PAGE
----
Monday, June 9, 2014


From here's a very cool story from the ISS:

Unused Klingon-inspired ISS mission patch design (NASA)
June 6,  2014 – In a mirror universe right now,  an alternate Steve Swanson is wearing a space patch bearing the logo of the fictional Klingon Empire. In our reality, though, NASA jettisoned the astronaut's "Star Trek" inspired emblem before it could reach space. Swanson,  who currently is commander of the International Space Station, collaborated with his daughter to create an insignia for the outpost's Expedition 40 crew. What he and his fellow astronauts and cosmonauts ultimately launched with to the space station was a patch depicting the "past, present, and future of human space exploration." What Swanson had first proposed however, was a badge of a decidedly different type. "He wanted something that was kind of badass," revealed Mary Swanson, Steve's wife,  in a call with collectSPACE, "and Klingons are kind of badass."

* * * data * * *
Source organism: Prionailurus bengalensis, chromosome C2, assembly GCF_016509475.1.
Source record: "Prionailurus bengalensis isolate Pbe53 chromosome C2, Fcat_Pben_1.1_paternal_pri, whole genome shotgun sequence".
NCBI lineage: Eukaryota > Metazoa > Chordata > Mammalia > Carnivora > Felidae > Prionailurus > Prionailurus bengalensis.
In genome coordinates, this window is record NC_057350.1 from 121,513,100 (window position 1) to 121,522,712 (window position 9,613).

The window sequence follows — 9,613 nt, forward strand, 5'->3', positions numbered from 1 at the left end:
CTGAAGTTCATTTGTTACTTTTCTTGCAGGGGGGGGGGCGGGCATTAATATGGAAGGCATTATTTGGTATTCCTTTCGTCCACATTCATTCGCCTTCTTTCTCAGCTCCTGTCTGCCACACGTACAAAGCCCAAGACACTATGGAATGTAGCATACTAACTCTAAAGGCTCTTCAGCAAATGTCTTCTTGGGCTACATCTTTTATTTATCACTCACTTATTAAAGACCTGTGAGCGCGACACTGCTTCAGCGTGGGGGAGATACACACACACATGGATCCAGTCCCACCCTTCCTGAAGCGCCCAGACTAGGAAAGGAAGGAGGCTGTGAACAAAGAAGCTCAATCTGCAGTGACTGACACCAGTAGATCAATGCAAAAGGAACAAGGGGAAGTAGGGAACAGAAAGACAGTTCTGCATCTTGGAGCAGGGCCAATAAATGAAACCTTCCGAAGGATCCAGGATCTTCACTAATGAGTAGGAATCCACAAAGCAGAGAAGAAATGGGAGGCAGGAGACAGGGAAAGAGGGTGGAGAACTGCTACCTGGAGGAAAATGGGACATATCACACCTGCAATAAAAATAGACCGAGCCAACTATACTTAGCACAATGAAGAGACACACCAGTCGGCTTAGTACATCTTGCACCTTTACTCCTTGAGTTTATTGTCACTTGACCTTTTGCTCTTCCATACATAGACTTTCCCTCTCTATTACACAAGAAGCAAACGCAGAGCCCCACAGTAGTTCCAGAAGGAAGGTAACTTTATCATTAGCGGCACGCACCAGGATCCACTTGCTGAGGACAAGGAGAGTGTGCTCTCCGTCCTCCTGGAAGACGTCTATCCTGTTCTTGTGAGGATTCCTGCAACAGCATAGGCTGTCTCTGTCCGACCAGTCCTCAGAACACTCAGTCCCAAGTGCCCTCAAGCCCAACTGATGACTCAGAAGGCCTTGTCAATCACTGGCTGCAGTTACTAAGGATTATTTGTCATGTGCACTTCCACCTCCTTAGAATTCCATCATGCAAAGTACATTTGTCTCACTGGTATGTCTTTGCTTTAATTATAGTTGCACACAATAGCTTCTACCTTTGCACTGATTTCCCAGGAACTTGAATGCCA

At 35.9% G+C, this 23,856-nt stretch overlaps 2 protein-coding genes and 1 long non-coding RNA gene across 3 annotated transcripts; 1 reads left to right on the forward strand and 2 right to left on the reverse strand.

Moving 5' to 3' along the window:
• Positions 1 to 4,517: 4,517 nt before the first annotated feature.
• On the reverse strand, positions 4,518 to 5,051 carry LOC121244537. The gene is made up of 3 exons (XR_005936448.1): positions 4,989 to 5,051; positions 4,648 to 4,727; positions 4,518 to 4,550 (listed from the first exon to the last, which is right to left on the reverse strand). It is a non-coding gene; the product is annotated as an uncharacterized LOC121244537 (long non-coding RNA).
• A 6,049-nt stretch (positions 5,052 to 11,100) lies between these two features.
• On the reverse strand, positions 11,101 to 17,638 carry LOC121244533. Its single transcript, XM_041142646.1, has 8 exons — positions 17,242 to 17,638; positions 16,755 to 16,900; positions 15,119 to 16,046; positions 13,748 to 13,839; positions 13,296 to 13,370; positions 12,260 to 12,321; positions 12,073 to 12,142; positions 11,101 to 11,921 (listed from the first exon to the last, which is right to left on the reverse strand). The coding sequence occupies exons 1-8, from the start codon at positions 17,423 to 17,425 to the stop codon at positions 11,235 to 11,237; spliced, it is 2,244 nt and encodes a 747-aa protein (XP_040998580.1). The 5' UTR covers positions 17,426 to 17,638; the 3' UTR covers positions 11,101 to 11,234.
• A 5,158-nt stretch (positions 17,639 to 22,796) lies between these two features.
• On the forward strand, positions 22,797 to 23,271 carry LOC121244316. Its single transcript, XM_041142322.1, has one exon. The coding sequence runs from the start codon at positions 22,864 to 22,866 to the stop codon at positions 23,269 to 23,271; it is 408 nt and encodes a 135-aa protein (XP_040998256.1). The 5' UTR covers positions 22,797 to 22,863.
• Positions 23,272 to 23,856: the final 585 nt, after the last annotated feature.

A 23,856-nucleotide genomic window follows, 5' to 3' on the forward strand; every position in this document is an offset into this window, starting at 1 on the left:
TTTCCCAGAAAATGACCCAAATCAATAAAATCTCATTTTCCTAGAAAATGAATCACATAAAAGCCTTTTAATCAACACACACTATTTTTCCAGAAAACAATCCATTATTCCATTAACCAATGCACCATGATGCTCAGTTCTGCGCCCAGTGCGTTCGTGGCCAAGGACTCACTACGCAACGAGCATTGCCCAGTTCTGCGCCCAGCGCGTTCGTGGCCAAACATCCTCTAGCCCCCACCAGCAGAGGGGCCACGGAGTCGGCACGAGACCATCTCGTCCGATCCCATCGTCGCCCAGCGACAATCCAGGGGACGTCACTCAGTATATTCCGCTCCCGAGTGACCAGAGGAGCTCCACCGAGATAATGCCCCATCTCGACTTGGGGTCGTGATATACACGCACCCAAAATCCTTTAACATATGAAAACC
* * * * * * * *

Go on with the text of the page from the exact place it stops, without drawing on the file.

Actual mission patch sans-Klingon logo (NASA)
Swanson and his daughter, a computer science major who began her studies in graphic design,  modified the Klingon patch, replacing its image of a sword-like weapon called a "Bat'leth" with a similarly-shaped icon depicting the space station. A Klingon language inscription along the border of the original emblem was supplanted by the Swansons with the names of the six-person Expedition 40 crew.

His Klingon patch was grounded,  but as it turns out,  Steve Swanson still found a way to fly the Klingon trefoil logo in space. Posting where no astronaut had posted before, Swanson inaugurated the on-orbit use of the space station's official Instagram account. In April, he shared a few selfies on the photo-sharing social network. His second shot showed him having blood drawn for study but it wasn't the science experiment that drew attention to the photo. Swanson is seen wearing a t-shirt emblazoned with a certain three-pointed emblem, a cloaked reference to the patch that almost was.

Astronaut Steve Swanson's sports the Klingon logo (NASA)
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